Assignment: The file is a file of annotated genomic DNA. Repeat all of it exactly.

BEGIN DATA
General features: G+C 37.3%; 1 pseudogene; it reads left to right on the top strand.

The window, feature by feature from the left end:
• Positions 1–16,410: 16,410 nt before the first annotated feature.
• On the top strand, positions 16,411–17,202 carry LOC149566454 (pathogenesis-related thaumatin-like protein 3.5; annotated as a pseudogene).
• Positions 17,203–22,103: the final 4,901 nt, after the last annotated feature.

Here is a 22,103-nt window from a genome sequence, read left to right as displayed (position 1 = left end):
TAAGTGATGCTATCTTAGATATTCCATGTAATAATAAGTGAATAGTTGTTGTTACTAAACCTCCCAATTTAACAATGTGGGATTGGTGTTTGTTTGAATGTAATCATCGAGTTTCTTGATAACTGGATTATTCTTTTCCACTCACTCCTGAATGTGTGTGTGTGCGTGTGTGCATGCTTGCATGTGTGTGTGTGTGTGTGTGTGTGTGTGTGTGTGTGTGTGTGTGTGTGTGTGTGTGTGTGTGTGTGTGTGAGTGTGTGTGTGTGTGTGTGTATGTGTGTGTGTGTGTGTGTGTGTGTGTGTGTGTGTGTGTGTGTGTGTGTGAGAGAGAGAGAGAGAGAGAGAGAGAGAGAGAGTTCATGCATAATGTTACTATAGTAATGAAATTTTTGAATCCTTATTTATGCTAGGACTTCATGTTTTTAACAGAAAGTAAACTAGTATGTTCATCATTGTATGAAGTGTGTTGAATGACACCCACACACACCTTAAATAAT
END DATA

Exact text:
General features: G+C 37.3%; 1 pseudogene; it reads left to right on the top strand.

The window, feature by feature from the left end:
• Positions 1–16,410: 16,410 nt before the first annotated feature.
• On the top strand, positions 16,411–17,202 carry LOC149566454 (pathogenesis-related thaumatin-like protein 3.5; annotated as a pseudogene).
• Positions 17,203–22,103: the final 4,901 nt, after the last annotated feature.

Here is a 22,103-nt window from a genome sequence, read left to right as displayed (position 1 = left end):
TAAGTGATGCTATCTTAGATATTCCATGTAATAATAAGTGAATAGTTGTTGTTACTAAACCTCCCAATTTAACAATGTGGGATTGGTGTTTGTTTGAATGTAATCATCGAGTTTCTTGATAACTGGATTATTCTTTTCCACTCACTCCTGAATGTGTGTGTGTGCGTGTGTGCATGCTTGCATGTGTGTGTGTGTGTGTGTGTGTGTGTGTGTGTGTGTGTGTGTGTGTGTGTGTGTGTGTGTGTGTGTGTGAGTGTGTGTGTGTGTGTGTGTATGTGTGTGTGTGTGTGTGTGTGTGTGTGTGTGTGTGTGTGTGTGTGTGTGAGAGAGAGAGAGAGAGAGAGAGAGAGAGAGAGTTCATGCATAATGTTACTATAGTAATGAAATTTTTGAATCCTTATTTATGCTAGGACTTCATGTTTTTAACAGAAAGTAAACTAGTATGTTCATCATTGTATGAAGTGTGTTGAATGACACCCACACACACCTTAAATAAT